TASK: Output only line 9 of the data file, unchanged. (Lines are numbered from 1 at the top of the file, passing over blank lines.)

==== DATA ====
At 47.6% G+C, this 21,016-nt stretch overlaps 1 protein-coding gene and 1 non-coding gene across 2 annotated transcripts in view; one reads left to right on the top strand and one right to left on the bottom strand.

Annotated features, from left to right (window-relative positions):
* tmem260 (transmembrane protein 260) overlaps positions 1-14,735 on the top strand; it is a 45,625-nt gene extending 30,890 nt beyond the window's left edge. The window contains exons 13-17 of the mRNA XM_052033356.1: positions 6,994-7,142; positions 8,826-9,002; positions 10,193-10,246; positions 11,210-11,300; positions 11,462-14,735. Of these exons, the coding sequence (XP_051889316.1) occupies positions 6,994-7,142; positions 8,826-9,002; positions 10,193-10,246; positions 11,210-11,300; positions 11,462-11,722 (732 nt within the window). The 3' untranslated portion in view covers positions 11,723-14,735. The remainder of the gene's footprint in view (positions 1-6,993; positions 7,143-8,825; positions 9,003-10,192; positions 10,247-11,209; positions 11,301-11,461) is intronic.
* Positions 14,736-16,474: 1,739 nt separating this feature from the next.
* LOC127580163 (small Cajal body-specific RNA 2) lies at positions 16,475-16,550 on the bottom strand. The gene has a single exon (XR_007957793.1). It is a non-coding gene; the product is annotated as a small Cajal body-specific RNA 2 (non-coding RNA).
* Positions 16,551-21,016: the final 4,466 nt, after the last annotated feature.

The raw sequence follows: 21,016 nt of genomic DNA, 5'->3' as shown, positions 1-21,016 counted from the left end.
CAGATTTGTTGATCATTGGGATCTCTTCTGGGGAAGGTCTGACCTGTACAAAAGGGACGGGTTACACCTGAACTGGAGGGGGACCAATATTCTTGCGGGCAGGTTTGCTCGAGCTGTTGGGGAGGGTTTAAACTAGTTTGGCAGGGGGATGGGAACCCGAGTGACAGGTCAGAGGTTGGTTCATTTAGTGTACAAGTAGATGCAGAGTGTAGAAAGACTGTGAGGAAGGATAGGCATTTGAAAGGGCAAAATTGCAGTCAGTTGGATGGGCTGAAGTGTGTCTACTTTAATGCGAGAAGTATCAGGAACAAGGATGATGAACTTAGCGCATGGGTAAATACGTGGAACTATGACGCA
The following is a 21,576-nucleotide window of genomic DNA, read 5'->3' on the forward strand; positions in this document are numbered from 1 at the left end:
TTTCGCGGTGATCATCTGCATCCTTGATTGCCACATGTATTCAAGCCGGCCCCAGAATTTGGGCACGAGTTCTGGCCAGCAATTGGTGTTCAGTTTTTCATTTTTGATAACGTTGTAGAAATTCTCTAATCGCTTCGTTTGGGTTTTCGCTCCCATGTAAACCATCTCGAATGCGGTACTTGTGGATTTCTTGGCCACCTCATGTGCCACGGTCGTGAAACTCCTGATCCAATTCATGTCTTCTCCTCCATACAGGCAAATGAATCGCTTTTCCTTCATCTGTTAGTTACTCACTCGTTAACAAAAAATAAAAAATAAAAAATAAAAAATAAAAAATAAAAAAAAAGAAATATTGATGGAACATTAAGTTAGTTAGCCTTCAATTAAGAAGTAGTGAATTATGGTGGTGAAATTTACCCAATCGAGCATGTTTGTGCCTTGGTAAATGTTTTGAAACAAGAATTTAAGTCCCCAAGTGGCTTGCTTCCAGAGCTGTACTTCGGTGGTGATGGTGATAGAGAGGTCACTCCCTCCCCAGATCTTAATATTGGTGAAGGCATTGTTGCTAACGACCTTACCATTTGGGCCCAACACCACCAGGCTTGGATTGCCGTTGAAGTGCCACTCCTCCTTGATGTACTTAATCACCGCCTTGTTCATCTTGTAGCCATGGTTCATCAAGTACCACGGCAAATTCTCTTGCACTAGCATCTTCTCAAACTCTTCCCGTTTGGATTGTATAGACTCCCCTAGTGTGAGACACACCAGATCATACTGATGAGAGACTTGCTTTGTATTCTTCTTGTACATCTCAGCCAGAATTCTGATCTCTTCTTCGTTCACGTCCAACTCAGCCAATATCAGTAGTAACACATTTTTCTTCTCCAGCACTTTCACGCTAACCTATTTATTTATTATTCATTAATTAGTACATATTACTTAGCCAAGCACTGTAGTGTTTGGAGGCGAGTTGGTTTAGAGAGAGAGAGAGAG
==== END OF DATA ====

The following is a 21,576-nucleotide window of genomic DNA, read 5'->3' on the forward strand; positions in this document are numbered from 1 at the left end: